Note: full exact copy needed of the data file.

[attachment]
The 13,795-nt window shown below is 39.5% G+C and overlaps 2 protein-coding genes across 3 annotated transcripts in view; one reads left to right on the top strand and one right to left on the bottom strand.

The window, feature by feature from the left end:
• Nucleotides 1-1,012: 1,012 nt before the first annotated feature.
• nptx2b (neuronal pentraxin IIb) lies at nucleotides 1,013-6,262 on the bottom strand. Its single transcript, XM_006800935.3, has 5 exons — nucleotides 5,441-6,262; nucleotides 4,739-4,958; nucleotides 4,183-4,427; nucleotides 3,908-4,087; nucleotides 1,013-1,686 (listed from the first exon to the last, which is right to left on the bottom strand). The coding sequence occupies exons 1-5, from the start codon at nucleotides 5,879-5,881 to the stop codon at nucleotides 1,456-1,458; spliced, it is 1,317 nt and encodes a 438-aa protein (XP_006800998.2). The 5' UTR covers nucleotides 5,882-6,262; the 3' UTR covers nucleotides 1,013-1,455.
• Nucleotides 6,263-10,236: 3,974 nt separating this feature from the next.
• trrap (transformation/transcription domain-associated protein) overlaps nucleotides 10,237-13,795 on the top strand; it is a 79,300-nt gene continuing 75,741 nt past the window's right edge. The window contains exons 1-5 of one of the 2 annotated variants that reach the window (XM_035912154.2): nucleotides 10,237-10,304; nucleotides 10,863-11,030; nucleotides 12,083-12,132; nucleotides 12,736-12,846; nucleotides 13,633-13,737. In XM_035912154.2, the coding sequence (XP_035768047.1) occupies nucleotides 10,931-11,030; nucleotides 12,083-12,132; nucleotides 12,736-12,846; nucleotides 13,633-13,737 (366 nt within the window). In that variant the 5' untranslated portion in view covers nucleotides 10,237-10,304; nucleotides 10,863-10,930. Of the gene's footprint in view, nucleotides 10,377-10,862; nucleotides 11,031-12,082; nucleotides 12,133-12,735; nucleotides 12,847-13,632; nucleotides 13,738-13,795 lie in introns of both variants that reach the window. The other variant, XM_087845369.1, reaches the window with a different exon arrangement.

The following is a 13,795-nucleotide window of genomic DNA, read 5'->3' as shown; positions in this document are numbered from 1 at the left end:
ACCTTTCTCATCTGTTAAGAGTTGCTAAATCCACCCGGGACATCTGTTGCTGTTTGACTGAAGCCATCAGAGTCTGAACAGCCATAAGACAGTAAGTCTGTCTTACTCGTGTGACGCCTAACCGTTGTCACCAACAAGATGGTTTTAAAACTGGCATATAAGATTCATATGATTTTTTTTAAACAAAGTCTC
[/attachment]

The 13,795-nt window shown below is 39.5% G+C and overlaps 2 protein-coding genes across 3 annotated transcripts in view; one reads left to right on the top strand and one right to left on the bottom strand.

The window, feature by feature from the left end:
• Nucleotides 1-1,012: 1,012 nt before the first annotated feature.
• nptx2b (neuronal pentraxin IIb) lies at nucleotides 1,013-6,262 on the bottom strand. Its single transcript, XM_006800935.3, has 5 exons — nucleotides 5,441-6,262; nucleotides 4,739-4,958; nucleotides 4,183-4,427; nucleotides 3,908-4,087; nucleotides 1,013-1,686 (listed from the first exon to the last, which is right to left on the bottom strand). The coding sequence occupies exons 1-5, from the start codon at nucleotides 5,879-5,881 to the stop codon at nucleotides 1,456-1,458; spliced, it is 1,317 nt and encodes a 438-aa protein (XP_006800998.2). The 5' UTR covers nucleotides 5,882-6,262; the 3' UTR covers nucleotides 1,013-1,455.
• Nucleotides 6,263-10,236: 3,974 nt separating this feature from the next.
• trrap (transformation/transcription domain-associated protein) overlaps nucleotides 10,237-13,795 on the top strand; it is a 79,300-nt gene continuing 75,741 nt past the window's right edge. The window contains exons 1-5 of one of the 2 annotated variants that reach the window (XM_035912154.2): nucleotides 10,237-10,304; nucleotides 10,863-11,030; nucleotides 12,083-12,132; nucleotides 12,736-12,846; nucleotides 13,633-13,737. In XM_035912154.2, the coding sequence (XP_035768047.1) occupies nucleotides 10,931-11,030; nucleotides 12,083-12,132; nucleotides 12,736-12,846; nucleotides 13,633-13,737 (366 nt within the window). In that variant the 5' untranslated portion in view covers nucleotides 10,237-10,304; nucleotides 10,863-10,930. Of the gene's footprint in view, nucleotides 10,377-10,862; nucleotides 11,031-12,082; nucleotides 12,133-12,735; nucleotides 12,847-13,632; nucleotides 13,738-13,795 lie in introns of both variants that reach the window. The other variant, XM_087845369.1, reaches the window with a different exon arrangement.

The following is a 13,795-nucleotide window of genomic DNA, read 5'->3' as shown; positions in this document are numbered from 1 at the left end:
ACCTTTCTCATCTGTTAAGAGTTGCTAAATCCACCCGGGACATCTGTTGCTGTTTGACTGAAGCCATCAGAGTCTGAACAGCCATAAGACAGTAAGTCTGTCTTACTCGTGTGACGCCTAACCGTTGTCACCAACAAGATGGTTTTAAAACTGGCATATAAGATTCATATGATTTTTTTTAAACAAAGTCTC